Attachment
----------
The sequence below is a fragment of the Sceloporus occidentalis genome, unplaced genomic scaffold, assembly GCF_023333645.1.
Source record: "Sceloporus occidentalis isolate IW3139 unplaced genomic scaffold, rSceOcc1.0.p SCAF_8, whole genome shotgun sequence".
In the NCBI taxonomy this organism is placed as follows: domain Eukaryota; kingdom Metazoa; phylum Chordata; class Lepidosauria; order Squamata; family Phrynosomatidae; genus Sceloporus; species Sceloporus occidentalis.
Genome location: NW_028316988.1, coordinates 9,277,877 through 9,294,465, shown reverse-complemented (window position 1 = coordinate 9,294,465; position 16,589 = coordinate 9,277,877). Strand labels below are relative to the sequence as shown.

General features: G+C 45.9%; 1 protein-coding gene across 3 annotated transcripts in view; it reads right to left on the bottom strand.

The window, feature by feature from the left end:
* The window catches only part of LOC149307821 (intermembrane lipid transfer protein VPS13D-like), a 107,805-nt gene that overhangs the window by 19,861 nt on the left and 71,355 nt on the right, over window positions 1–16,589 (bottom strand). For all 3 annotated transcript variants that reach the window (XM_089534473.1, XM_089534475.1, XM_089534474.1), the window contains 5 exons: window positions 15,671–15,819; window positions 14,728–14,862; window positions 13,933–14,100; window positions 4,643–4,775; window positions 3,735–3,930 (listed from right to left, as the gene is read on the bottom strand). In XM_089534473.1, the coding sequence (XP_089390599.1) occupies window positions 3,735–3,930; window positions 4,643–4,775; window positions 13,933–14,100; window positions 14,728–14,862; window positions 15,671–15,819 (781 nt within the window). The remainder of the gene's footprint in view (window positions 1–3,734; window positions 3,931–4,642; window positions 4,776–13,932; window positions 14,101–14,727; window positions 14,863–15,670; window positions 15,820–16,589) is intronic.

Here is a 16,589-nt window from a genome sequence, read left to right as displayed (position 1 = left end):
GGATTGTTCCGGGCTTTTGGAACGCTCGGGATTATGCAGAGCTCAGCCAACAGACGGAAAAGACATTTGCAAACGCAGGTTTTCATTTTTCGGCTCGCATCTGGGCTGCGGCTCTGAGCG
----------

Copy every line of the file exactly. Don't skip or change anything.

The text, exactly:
The sequence below is a fragment of the Sceloporus occidentalis genome, unplaced genomic scaffold, assembly GCF_023333645.1.
Source record: "Sceloporus occidentalis isolate IW3139 unplaced genomic scaffold, rSceOcc1.0.p SCAF_8, whole genome shotgun sequence".
In the NCBI taxonomy this organism is placed as follows: domain Eukaryota; kingdom Metazoa; phylum Chordata; class Lepidosauria; order Squamata; family Phrynosomatidae; genus Sceloporus; species Sceloporus occidentalis.
Genome location: NW_028316988.1, coordinates 9,277,877 through 9,294,465, shown reverse-complemented (window position 1 = coordinate 9,294,465; position 16,589 = coordinate 9,277,877). Strand labels below are relative to the sequence as shown.

General features: G+C 45.9%; 1 protein-coding gene across 3 annotated transcripts in view; it reads right to left on the bottom strand.

The window, feature by feature from the left end:
* The window catches only part of LOC149307821 (intermembrane lipid transfer protein VPS13D-like), a 107,805-nt gene that overhangs the window by 19,861 nt on the left and 71,355 nt on the right, over window positions 1–16,589 (bottom strand). For all 3 annotated transcript variants that reach the window (XM_089534473.1, XM_089534475.1, XM_089534474.1), the window contains 5 exons: window positions 15,671–15,819; window positions 14,728–14,862; window positions 13,933–14,100; window positions 4,643–4,775; window positions 3,735–3,930 (listed from right to left, as the gene is read on the bottom strand). In XM_089534473.1, the coding sequence (XP_089390599.1) occupies window positions 3,735–3,930; window positions 4,643–4,775; window positions 13,933–14,100; window positions 14,728–14,862; window positions 15,671–15,819 (781 nt within the window). The remainder of the gene's footprint in view (window positions 1–3,734; window positions 3,931–4,642; window positions 4,776–13,932; window positions 14,101–14,727; window positions 14,863–15,670; window positions 15,820–16,589) is intronic.

Here is a 16,589-nt window from a genome sequence, read left to right as displayed (position 1 = left end):
GGATTGTTCCGGGCTTTTGGAACGCTCGGGATTATGCAGAGCTCAGCCAACAGACGGAAAAGACATTTGCAAACGCAGGTTTTCATTTTTCGGCTCGCATCTGGGCTGCGGCTCTGAGCG